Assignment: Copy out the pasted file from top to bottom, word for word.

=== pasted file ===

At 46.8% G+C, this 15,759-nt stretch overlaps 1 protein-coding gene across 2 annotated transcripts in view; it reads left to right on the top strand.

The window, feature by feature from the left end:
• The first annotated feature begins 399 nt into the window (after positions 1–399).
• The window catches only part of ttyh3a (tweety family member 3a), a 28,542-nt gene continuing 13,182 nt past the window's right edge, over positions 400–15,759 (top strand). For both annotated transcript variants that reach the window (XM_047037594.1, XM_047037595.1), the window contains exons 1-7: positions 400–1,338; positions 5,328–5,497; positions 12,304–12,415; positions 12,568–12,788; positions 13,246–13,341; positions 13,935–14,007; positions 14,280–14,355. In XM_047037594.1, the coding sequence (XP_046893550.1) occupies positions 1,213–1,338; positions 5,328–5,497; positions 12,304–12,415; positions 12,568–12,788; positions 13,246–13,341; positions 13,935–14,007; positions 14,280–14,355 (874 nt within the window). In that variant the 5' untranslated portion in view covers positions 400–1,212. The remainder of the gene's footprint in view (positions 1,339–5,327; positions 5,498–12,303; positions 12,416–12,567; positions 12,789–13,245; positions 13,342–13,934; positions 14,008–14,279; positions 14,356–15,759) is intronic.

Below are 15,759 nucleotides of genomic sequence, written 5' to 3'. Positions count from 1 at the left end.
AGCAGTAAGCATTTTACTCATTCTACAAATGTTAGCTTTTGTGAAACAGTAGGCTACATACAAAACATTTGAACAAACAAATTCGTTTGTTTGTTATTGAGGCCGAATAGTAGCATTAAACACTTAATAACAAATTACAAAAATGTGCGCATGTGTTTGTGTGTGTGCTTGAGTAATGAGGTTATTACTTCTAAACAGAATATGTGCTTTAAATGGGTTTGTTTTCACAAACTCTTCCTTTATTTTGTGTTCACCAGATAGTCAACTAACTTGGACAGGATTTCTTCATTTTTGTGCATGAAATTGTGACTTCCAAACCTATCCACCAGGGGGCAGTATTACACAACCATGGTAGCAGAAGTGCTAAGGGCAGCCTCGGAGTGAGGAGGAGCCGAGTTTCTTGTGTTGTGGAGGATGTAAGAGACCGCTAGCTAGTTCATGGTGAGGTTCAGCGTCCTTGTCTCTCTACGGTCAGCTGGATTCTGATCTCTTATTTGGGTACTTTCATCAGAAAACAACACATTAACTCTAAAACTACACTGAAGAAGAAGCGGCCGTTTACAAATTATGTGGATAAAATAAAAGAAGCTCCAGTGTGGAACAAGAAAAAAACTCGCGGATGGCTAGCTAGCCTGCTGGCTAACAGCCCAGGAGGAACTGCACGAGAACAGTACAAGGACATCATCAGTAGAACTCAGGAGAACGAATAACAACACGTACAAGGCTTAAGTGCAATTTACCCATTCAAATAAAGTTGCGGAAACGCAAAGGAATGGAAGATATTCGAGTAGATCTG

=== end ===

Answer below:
At 46.8% G+C, this 15,759-nt stretch overlaps 1 protein-coding gene across 2 annotated transcripts in view; it reads left to right on the top strand.

The window, feature by feature from the left end:
• The first annotated feature begins 399 nt into the window (after positions 1–399).
• The window catches only part of ttyh3a (tweety family member 3a), a 28,542-nt gene continuing 13,182 nt past the window's right edge, over positions 400–15,759 (top strand). For both annotated transcript variants that reach the window (XM_047037594.1, XM_047037595.1), the window contains exons 1-7: positions 400–1,338; positions 5,328–5,497; positions 12,304–12,415; positions 12,568–12,788; positions 13,246–13,341; positions 13,935–14,007; positions 14,280–14,355. In XM_047037594.1, the coding sequence (XP_046893550.1) occupies positions 1,213–1,338; positions 5,328–5,497; positions 12,304–12,415; positions 12,568–12,788; positions 13,246–13,341; positions 13,935–14,007; positions 14,280–14,355 (874 nt within the window). In that variant the 5' untranslated portion in view covers positions 400–1,212. The remainder of the gene's footprint in view (positions 1,339–5,327; positions 5,498–12,303; positions 12,416–12,567; positions 12,789–13,245; positions 13,342–13,934; positions 14,008–14,279; positions 14,356–15,759) is intronic.

Below are 15,759 nucleotides of genomic sequence, written 5' to 3'. Positions count from 1 at the left end.
AGCAGTAAGCATTTTACTCATTCTACAAATGTTAGCTTTTGTGAAACAGTAGGCTACATACAAAACATTTGAACAAACAAATTCGTTTGTTTGTTATTGAGGCCGAATAGTAGCATTAAACACTTAATAACAAATTACAAAAATGTGCGCATGTGTTTGTGTGTGTGCTTGAGTAATGAGGTTATTACTTCTAAACAGAATATGTGCTTTAAATGGGTTTGTTTTCACAAACTCTTCCTTTATTTTGTGTTCACCAGATAGTCAACTAACTTGGACAGGATTTCTTCATTTTTGTGCATGAAATTGTGACTTCCAAACCTATCCACCAGGGGGCAGTATTACACAACCATGGTAGCAGAAGTGCTAAGGGCAGCCTCGGAGTGAGGAGGAGCCGAGTTTCTTGTGTTGTGGAGGATGTAAGAGACCGCTAGCTAGTTCATGGTGAGGTTCAGCGTCCTTGTCTCTCTACGGTCAGCTGGATTCTGATCTCTTATTTGGGTACTTTCATCAGAAAACAACACATTAACTCTAAAACTACACTGAAGAAGAAGCGGCCGTTTACAAATTATGTGGATAAAATAAAAGAAGCTCCAGTGTGGAACAAGAAAAAAACTCGCGGATGGCTAGCTAGCCTGCTGGCTAACAGCCCAGGAGGAACTGCACGAGAACAGTACAAGGACATCATCAGTAGAACTCAGGAGAACGAATAACAACACGTACAAGGCTTAAGTGCAATTTACCCATTCAAATAAAGTTGCGGAAACGCAAAGGAATGGAAGATATTCGAGTAGATCTG